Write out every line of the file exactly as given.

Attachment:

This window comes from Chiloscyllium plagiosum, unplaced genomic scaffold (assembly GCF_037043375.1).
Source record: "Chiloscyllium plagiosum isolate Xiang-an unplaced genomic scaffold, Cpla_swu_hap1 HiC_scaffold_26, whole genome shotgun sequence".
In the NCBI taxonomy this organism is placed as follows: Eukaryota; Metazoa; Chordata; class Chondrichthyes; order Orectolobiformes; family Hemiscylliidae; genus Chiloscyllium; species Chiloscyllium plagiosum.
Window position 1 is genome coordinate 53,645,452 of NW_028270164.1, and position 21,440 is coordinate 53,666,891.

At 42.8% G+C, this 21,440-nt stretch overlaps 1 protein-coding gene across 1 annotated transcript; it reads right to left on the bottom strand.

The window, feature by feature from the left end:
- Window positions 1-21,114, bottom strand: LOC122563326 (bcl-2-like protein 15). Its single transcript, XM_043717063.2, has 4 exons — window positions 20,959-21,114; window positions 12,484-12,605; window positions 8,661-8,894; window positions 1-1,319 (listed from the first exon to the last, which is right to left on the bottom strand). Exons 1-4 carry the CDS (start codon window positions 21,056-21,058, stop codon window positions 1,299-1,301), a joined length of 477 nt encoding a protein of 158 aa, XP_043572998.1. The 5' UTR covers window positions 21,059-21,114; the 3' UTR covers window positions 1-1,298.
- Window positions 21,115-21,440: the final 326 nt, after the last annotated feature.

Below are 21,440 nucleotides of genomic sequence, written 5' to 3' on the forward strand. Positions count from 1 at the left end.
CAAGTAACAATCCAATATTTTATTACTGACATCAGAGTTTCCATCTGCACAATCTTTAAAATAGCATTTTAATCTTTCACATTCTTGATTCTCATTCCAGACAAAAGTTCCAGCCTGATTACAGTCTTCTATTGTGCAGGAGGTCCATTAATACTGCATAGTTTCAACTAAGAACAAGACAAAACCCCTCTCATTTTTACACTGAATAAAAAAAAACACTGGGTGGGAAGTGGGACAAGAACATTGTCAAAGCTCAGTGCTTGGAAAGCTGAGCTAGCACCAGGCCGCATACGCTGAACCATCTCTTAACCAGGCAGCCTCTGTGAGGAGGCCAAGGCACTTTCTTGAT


This window comes from Chiloscyllium plagiosum, unplaced genomic scaffold (assembly GCF_037043375.1).
Source record: "Chiloscyllium plagiosum isolate Xiang-an unplaced genomic scaffold, Cpla_swu_hap1 HiC_scaffold_26, whole genome shotgun sequence".
In the NCBI taxonomy this organism is placed as follows: Eukaryota; Metazoa; Chordata; class Chondrichthyes; order Orectolobiformes; family Hemiscylliidae; genus Chiloscyllium; species Chiloscyllium plagiosum.
Window position 1 is genome coordinate 53,645,452 of NW_028270164.1, and position 21,440 is coordinate 53,666,891.

At 42.8% G+C, this 21,440-nt stretch overlaps 1 protein-coding gene across 1 annotated transcript; it reads right to left on the bottom strand.

The window, feature by feature from the left end:
- Window positions 1-21,114, bottom strand: LOC122563326 (bcl-2-like protein 15). Its single transcript, XM_043717063.2, has 4 exons — window positions 20,959-21,114; window positions 12,484-12,605; window positions 8,661-8,894; window positions 1-1,319 (listed from the first exon to the last, which is right to left on the bottom strand). Exons 1-4 carry the CDS (start codon window positions 21,056-21,058, stop codon window positions 1,299-1,301), a joined length of 477 nt encoding a protein of 158 aa, XP_043572998.1. The 5' UTR covers window positions 21,059-21,114; the 3' UTR covers window positions 1-1,298.
- Window positions 21,115-21,440: the final 326 nt, after the last annotated feature.

Below are 21,440 nucleotides of genomic sequence, written 5' to 3' on the forward strand. Positions count from 1 at the left end.
CAAGTAACAATCCAATATTTTATTACTGACATCAGAGTTTCCATCTGCACAATCTTTAAAATAGCATTTTAATCTTTCACATTCTTGATTCTCATTCCAGACAAAAGTTCCAGCCTGATTACAGTCTTCTATTGTGCAGGAGGTCCATTAATACTGCATAGTTTCAACTAAGAACAAGACAAAACCCCTCTCATTTTTACACTGAATAAAAAAAAACACTGGGTGGGAAGTGGGACAAGAACATTGTCAAAGCTCAGTGCTTGGAAAGCTGAGCTAGCACCAGGCCGCATACGCTGAACCATCTCTTAACCAGGCAGCCTCTGTGAGGAGGCCAAGGCACTTTCTTGAT